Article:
From 1708-1717, Bach worked at the court of the Dukes of Saxony-Weimar. Two dukes, an uncle and his nephew, reigned the Duchy and the town, each from their own castle: the uncle, Wilhelm Ernst, from his impressive Wilhelmsburg (pictured above); the nephew, Ernst August, from his Rote Schloss (Red Palace). The uncle was a devout Lutheran and amateur preacher, while the nephew was much more interested in chamber music. Though the complex seems quite isolated in this painting, it was actually in town. Bach moved to Weimar from Mühlhausen with his wife Maria Barbara. They lived in an apartment on the town square, a five-minute walk from the Wilhelmsburg. Their first child was born that same year, and Maria Barbara’s older, unmarried sister Friedelena Margaretha joined them a year later, probably to help run the household, and-as far as we know-stayed with the Bach family until her death in 1729 (see my post about the Bach family in Leipzig).
At first, from 1708 to 1714, Bach worked as a chamber musician for both the uncle and the nephew, but also as organist in the beautiful chapel in the Wilhelmsburg, the castle of the older Duke. The chapel was called the Himmelsburg for a painting depicting the “opening of the heavens” in the ceiling of the chapel, right above the organ loft. The organ loft was about 65 feet (or 20 meters, or four two-story houses) above the floor of the chapel (!). It was here in Weimar that Bach perfected his organ playing skills and that he started studying Vivaldi’s music and incorporating Italian and French composition styles into his instrumental music. Bach was also good friends with the organist of the St. Peter und Pauli (St. Peter and Paul) church, also called the Stadtkirche (town church), and nowadays known as the Herder Kirche. So while he must have practiced on the organ every day, it is possible that he did not have to climb all those stairs to the organ in the Himmelsburg every time, but also used the organ in the Peter and Paul church. For a picture of the inside of this church, see my post Easter in Weimar 1715.
In 1713 Bach went to advise the city of Halle regarding the building of a new organ, and was informally offered the post of organist there. Upon his return to Weimar, he told the Duke that he was in negotiations with Halle. When he finally received the official offer from the city of Halle, he didn’t like the terms and rejected it. The Halle authorities then got so angry, suggesting that he had led them on all that time, that they wrote to Duke Wilhelm Ernst, that Bach probably had only applied for the post in Halle so he could get a raise in Weimar. Wilhelm Ernst’s response to this was to not only double Bach’s salary, but also offer him the position of Konzertmeister (leader of the orchestra). They agreed that Bach would write a church cantata every month, for which he could use any musician from either palace.**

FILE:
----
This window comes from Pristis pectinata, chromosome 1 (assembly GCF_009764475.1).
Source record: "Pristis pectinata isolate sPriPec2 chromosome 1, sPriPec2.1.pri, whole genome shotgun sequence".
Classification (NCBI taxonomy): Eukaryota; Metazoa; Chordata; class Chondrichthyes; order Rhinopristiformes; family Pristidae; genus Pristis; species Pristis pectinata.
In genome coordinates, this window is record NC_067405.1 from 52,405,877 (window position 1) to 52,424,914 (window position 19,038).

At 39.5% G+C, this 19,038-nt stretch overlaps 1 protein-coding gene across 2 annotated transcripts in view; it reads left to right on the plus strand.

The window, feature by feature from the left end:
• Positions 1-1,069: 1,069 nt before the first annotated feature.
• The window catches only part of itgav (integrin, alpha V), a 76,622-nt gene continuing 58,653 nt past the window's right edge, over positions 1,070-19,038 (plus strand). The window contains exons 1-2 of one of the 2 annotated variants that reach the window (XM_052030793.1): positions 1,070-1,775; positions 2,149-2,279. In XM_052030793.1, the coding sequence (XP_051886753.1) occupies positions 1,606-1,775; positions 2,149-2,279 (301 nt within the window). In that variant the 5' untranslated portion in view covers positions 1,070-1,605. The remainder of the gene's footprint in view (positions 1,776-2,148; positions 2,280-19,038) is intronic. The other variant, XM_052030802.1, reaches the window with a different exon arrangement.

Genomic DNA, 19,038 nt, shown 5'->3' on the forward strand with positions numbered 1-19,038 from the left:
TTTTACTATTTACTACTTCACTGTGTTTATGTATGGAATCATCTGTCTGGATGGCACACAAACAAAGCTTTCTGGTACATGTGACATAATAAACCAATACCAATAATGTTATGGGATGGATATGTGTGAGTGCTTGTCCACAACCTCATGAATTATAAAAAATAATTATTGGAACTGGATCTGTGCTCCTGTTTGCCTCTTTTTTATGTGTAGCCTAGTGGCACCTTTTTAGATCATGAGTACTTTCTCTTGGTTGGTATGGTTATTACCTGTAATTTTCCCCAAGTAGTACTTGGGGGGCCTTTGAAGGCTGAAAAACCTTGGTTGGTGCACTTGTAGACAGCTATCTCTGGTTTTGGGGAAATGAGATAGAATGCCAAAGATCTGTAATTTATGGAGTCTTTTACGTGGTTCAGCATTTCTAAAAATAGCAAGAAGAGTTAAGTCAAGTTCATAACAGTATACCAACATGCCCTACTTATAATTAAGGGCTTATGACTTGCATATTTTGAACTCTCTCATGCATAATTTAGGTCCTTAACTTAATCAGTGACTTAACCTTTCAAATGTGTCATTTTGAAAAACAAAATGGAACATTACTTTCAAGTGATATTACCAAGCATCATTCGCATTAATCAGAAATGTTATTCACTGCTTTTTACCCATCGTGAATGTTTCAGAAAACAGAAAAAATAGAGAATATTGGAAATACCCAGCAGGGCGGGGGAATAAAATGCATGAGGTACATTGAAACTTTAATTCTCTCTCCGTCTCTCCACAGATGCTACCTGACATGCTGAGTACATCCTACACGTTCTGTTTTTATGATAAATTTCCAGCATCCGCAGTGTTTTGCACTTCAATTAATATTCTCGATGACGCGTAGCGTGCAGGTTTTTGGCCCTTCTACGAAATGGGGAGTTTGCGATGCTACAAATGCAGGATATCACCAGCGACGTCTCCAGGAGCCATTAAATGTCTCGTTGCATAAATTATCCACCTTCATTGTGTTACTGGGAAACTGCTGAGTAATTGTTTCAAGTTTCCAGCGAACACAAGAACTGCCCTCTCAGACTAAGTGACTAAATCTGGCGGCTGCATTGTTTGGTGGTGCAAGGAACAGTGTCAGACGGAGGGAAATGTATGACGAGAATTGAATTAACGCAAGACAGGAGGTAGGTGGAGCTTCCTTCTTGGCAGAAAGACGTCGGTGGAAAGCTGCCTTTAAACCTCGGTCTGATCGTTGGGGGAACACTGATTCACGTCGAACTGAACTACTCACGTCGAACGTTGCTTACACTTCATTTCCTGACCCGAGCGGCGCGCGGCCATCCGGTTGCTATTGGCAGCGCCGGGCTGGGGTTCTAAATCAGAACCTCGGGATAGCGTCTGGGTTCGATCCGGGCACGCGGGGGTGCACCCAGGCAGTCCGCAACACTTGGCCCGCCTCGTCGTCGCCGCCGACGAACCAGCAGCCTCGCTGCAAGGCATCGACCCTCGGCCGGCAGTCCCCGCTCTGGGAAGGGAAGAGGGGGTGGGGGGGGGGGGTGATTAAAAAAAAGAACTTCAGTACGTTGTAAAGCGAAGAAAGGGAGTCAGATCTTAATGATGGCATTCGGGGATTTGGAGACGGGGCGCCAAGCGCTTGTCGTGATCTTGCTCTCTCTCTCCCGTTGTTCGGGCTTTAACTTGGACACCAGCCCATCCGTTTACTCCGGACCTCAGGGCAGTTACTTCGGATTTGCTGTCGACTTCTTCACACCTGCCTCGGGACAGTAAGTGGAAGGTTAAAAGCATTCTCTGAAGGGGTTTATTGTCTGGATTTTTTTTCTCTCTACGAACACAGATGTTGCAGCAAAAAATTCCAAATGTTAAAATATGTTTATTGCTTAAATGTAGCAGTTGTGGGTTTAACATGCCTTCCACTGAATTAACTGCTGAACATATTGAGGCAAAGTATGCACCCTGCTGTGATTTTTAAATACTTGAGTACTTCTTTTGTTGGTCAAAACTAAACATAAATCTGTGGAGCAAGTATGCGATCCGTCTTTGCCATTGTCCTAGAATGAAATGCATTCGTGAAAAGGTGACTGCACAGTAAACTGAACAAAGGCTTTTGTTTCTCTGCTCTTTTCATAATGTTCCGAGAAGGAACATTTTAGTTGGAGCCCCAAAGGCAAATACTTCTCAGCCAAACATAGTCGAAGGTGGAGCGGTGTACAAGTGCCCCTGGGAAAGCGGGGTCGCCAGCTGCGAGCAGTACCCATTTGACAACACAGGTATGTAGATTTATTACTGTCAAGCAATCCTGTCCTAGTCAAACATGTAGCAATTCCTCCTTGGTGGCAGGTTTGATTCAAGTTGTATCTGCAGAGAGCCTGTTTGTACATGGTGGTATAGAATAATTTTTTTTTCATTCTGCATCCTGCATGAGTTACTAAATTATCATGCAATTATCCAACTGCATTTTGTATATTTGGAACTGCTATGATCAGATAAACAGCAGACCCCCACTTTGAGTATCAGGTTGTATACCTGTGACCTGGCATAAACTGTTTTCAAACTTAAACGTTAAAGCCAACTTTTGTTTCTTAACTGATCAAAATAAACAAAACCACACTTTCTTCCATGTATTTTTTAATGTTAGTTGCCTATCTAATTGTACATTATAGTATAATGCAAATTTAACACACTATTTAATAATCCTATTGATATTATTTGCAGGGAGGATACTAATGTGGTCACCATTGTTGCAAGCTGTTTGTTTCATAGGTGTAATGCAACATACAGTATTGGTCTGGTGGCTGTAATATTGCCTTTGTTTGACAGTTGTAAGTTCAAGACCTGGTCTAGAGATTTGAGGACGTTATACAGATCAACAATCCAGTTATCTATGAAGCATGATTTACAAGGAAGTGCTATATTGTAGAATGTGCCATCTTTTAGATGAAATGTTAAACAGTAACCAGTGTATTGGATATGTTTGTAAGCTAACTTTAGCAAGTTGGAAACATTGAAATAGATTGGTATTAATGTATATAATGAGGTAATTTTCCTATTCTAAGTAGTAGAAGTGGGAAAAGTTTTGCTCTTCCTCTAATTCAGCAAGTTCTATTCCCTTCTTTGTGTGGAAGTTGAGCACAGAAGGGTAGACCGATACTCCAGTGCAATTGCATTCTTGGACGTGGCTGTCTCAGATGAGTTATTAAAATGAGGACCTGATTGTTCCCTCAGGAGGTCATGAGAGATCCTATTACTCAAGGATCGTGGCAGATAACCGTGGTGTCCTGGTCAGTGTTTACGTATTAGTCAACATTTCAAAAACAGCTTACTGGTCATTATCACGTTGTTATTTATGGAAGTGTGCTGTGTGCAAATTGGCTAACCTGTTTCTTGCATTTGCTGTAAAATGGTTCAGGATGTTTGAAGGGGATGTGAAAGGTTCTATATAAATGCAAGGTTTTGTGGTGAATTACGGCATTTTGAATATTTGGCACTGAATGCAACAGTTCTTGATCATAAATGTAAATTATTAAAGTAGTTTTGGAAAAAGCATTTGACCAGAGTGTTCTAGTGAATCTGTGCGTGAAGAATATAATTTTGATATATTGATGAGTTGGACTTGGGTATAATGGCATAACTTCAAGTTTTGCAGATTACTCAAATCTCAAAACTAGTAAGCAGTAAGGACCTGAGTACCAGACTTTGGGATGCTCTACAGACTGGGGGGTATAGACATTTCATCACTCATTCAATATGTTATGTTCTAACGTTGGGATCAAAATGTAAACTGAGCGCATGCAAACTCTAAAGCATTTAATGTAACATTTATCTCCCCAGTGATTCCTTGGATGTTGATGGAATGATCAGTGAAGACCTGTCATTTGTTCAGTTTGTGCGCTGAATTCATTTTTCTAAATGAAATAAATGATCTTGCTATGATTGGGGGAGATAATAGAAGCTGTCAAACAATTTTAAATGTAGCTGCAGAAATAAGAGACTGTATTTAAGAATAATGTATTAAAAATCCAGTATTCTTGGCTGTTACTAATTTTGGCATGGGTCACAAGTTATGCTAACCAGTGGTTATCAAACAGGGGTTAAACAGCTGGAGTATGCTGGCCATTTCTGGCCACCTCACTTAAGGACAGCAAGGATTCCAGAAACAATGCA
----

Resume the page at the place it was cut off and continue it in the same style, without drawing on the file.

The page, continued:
Whenever these cantatas were performed in the Himmelsburg, all musicians would have to stand in the small organ loft. It was a pretty small space, that only fit 7 singers and 5 instrumentalists.***
A beautiful example of the cantatas written for this space is cantata 182 Himmelskönig, sei wilkommen! (written for March 25, 1714, when Palm Sunday and the feast of the Annunciation fell on the same day). I recommend the recording by Montreal Baroque of this cantata. Listen here on Spotify, or here on YouTube. Their one-on-a-part performance features fabulous singing all around (soprano Monika Mauch, countertenor Matthew White, tenor Charles Daniels, bass Harry van der Kamp). This cantata was repeated a couple of times in Leipzig, but never on Palm Sunday, as the Leipzig rules dictated that no music was performed on that day, it still being within the period of Lent (the 40 days before Easter).
Many of Bach’s Weimar cantatas (for example cantata 21 Ich hatte viel Bekummernis, 18 Gleichwie der Regen und Schnee vom Himmel fällt, and 61 Nun Komm der Heiden Heiland) start with an elaborate instrumental ouverture or sinfonia. This is probably not just because Bach was eager to try out the Italian and French composition styles he had studied, but also for the simple reason that while these cantata openings were being performed, the Duke and his entourage would slowly walk into the chapel and take their seats.
When the post of Kapellmeister (head of the court musical establishment) opened up in 1716, Bach was passed, in favor of an incompetent candidate. It is possible that Wilhelm Ernst had done this on purpose, to punish Bach for spending too much time with his nephew in the Red Palace. Furious, Bach asked to be dismissed. (When in the employment of royalty, one couldn’t just quit). In turn, Wilhelm Ernst had Bach jailed for four weeks in a fortress before he accepted his dismissal and Bach could move to Köthen.
Wieneke Gorter, March 26, 2016
** There were two boy sopranos, one male alto, two tenors, and two basses on the list of musicians employed by the Dukes, but Bach could also use boy singers from the local gymnasium, where his own former principal from Ohrdruf was now the rector.
*** On feast days the cantatas were sometimes performed in the town church, see my post about Easter in Weimar 1715.